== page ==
Fiona Le Poidevin, Chief Executive of Guernsey Finance, explores how captive insurance offers a new revenue stream for brokers.

I am sure that brokers, like the rest of us, are eager to tap into any possible additional flows of income. Those that are, will be very interested to learn more about a potential new revenue stream for their business offered by captive insurance.

The captive concept

A captive is an insurance company which is usually formed for a specific purpose, primarily self-insurance. Captives can be established through conventional limited companies, Protected Cell Companies (PCCs) or Incorporated Cell Companies (ICCs).

A cell company, which is made up of a core and individual cells, provides the advantage of a parent being able to write different lines of business into individual cells or third parties being able to own a captive and allocate individual cells to different clients.

For brokers, this opens up a range of possibilities, particularly for the small and medium sized enterprises they typically represent.

Captives for brokers

By establishing their own reinsurance captives, brokers can cover their client risks through conventional insurers and then at least some proportion of these are reinsured through the captive, with the risks of different clients written into separate cells.

These third party captives offer some of the following advantages for brokers:

  • Earning of additional revenue
  • Enhances control
  • Ability to identify good quality business – low claims ratio
  • Hedge against a hardening market
  • Pricing and cover flexibility
  • Access to reinsurance markets
  • Tailored service for clients creates more value from existing profitable business

In addition, compared to seeking coverage solely through the conventional insurance market, use of a broker reinsurance captive not only retains the premium within the structure but also generates an underwriting profit which only has to be shared with the client.

Another option is to offer clients the ability to tap into captive insurance through the use of a 'pure captive' which sits as part of the client's group structure and complements other coverage through conventional insurance.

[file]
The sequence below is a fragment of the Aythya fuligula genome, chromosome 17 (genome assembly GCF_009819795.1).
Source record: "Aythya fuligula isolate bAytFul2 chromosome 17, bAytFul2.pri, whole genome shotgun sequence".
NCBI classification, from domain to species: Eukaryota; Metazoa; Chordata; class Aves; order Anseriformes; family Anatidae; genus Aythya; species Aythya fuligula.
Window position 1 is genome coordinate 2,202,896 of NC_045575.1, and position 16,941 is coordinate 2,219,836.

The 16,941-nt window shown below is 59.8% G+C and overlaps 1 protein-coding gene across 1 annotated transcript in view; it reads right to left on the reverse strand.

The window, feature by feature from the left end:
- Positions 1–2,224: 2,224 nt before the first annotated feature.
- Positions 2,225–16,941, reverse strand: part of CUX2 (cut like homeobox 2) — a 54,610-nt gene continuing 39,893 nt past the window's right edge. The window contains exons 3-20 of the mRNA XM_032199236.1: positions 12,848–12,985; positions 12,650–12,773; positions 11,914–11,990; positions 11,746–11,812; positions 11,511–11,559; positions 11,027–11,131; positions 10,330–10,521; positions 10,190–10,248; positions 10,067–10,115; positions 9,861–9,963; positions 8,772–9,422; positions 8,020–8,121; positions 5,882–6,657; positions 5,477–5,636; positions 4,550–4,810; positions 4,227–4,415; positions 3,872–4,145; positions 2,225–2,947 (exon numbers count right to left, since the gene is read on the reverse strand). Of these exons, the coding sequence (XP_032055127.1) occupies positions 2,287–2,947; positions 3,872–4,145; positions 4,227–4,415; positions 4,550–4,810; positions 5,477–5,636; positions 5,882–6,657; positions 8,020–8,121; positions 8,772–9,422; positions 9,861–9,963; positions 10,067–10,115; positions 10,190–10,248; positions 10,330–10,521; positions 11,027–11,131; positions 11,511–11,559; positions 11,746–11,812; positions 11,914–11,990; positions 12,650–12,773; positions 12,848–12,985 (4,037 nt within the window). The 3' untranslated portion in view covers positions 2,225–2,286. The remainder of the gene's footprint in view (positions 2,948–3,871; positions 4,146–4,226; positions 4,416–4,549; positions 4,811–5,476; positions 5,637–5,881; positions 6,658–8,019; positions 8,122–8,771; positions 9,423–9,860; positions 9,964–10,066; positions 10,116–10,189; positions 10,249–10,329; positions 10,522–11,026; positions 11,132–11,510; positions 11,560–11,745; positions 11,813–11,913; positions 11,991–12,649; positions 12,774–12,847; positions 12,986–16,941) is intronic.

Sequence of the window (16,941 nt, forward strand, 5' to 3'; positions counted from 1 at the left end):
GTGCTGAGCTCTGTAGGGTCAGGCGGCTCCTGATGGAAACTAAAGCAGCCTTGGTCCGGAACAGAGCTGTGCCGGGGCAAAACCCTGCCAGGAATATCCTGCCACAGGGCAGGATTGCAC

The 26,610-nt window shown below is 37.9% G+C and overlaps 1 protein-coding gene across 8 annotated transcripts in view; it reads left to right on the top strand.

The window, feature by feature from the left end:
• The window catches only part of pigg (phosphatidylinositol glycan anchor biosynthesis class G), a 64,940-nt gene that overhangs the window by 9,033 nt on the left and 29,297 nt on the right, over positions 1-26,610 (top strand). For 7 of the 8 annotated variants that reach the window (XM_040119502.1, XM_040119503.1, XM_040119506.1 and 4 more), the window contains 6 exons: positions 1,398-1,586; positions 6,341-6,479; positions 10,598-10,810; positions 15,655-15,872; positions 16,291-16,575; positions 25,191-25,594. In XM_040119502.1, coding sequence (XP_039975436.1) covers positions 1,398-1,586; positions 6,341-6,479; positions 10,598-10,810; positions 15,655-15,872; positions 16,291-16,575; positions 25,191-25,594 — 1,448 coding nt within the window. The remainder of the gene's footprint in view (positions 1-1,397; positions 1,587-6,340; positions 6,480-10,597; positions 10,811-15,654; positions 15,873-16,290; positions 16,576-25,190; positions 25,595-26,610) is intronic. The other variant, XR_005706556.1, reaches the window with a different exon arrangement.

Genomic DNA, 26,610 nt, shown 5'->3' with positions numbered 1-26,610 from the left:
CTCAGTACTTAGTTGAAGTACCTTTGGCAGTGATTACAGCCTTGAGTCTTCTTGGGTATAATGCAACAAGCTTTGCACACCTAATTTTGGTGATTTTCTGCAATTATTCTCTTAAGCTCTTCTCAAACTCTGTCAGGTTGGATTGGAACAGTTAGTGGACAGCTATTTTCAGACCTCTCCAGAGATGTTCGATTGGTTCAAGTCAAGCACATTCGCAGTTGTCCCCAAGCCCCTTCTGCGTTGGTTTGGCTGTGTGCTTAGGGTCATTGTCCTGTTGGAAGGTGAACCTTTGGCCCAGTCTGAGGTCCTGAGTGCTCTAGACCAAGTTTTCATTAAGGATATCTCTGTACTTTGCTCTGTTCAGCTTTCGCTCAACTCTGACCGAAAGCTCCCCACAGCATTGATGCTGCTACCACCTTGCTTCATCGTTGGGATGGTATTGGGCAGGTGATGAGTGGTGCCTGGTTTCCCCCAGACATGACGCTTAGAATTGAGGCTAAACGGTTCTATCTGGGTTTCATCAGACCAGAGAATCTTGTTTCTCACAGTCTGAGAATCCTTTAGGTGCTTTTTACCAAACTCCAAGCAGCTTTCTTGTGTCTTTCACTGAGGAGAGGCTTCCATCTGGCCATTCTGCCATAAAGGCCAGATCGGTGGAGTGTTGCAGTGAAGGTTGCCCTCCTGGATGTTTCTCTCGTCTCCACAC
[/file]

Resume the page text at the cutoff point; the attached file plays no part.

This could be via a wholly owned subsidiary or a cell of a PCC or ICC but either way, the key thing to remember is that the broker still has a part to play in formulating the right programme for the client and is likely to be retained in some capacity going forward.

The Guernsey difference

Brokers looking to find out more about the options open to them and their clients should look no further than Guernsey. The Island is home to more than 770 licensed international insurance entities, which means it is the largest captive insurance domicile in Europe and number four globally.

The strength of Guernsey as a captive insurance domicile is underlined by research showing that approximately 40% of the leading 100 companies on the London Stock Exchange with captives have them domiciled in Guernsey.

Indeed, a significant majority of the international insurers licensed in Guernsey have their parent company located in the UK, however the Island's insurance sector is truly international. Firms from across Europe, the US, South Africa, Australia, Asia, the Middle East and the Caribbean have all established captives in the Island.

A major draw is the fact that Guernsey pioneered the cell company concept back in 1997 when it introduced the PCC. This means that the Island has unrivalled experience and expertise in cell company structuring.

For example, Aon's White Rock Insurance Company PCC Limited was established in Guernsey as the first PCC in the world and has since been used by more than 50 corporations as a cell captive facility; and Guernsey-based Heritage Insurance Management also achieved a worldwide first in 2010 by amalgamating two PCCs – with 17 cells between them – into one.

This is in a jurisdiction where the financial services regulator, the Guernsey Financial Services Commission (GFSC), is not seeking equivalence with Solvency II but does adhere to the insurance core principles of the International Association of Insurance Supervisors (IAIS), providing proportionate regulation to the specialist captive insurance market.

A new revenue stream

Guernsey offers an ideal environment for establishing a captive and brokers should be looking to tap into the knowledge within the market at the earliest opportunity. Doing nothing is simply not an option as it is likely that clients will hear about the advantages of captive insurance from another source. Brokers should take the initiative to be informed as this is not only the best way to retain clients but they may also generate themselves a new revenue stream.

An original version of this article was published by Insurance Age, November 2013.

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The content of this article is intended to provide a general guide to the subject matter. Specialist advice should be sought about your specific circumstances.